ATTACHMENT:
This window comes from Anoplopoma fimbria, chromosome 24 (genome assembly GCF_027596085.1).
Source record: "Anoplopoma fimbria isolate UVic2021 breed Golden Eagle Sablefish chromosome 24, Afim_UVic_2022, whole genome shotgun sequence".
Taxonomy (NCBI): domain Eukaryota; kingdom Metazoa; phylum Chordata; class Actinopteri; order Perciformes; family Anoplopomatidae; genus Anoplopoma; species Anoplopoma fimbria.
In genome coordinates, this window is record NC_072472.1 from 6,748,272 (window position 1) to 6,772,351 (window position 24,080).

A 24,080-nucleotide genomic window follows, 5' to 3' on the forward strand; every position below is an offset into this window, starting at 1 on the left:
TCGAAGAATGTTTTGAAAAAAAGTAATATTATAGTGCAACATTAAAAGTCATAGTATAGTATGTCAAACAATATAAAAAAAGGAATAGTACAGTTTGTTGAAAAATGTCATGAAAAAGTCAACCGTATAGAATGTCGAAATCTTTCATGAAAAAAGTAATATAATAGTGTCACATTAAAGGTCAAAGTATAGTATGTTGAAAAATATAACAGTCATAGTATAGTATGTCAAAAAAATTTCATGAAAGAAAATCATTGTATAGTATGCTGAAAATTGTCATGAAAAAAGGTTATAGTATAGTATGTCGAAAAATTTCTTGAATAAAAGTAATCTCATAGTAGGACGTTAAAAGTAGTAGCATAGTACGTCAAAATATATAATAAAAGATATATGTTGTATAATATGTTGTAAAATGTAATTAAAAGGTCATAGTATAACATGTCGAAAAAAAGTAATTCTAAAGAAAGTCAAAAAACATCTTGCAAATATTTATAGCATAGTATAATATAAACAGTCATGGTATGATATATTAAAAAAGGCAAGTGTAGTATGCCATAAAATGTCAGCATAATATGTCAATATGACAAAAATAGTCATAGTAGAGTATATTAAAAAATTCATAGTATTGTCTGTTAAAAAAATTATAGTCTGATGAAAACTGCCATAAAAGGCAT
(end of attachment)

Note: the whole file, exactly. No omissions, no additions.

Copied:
This window comes from Anoplopoma fimbria, chromosome 24 (genome assembly GCF_027596085.1).
Source record: "Anoplopoma fimbria isolate UVic2021 breed Golden Eagle Sablefish chromosome 24, Afim_UVic_2022, whole genome shotgun sequence".
Taxonomy (NCBI): domain Eukaryota; kingdom Metazoa; phylum Chordata; class Actinopteri; order Perciformes; family Anoplopomatidae; genus Anoplopoma; species Anoplopoma fimbria.
In genome coordinates, this window is record NC_072472.1 from 6,748,272 (window position 1) to 6,772,351 (window position 24,080).

A 24,080-nucleotide genomic window follows, 5' to 3' on the forward strand; every position below is an offset into this window, starting at 1 on the left:
TCGAAGAATGTTTTGAAAAAAAGTAATATTATAGTGCAACATTAAAAGTCATAGTATAGTATGTCAAACAATATAAAAAAAGGAATAGTACAGTTTGTTGAAAAATGTCATGAAAAAGTCAACCGTATAGAATGTCGAAATCTTTCATGAAAAAAGTAATATAATAGTGTCACATTAAAGGTCAAAGTATAGTATGTTGAAAAATATAACAGTCATAGTATAGTATGTCAAAAAAATTTCATGAAAGAAAATCATTGTATAGTATGCTGAAAATTGTCATGAAAAAAGGTTATAGTATAGTATGTCGAAAAATTTCTTGAATAAAAGTAATCTCATAGTAGGACGTTAAAAGTAGTAGCATAGTACGTCAAAATATATAATAAAAGATATATGTTGTATAATATGTTGTAAAATGTAATTAAAAGGTCATAGTATAACATGTCGAAAAAAAGTAATTCTAAAGAAAGTCAAAAAACATCTTGCAAATATTTATAGCATAGTATAATATAAACAGTCATGGTATGATATATTAAAAAAGGCAAGTGTAGTATGCCATAAAATGTCAGCATAATATGTCAATATGACAAAAATAGTCATAGTAGAGTATATTAAAAAATTCATAGTATTGTCTGTTAAAAAAATTATAGTCTGATGAAAACTGCCATAAAAGGCAT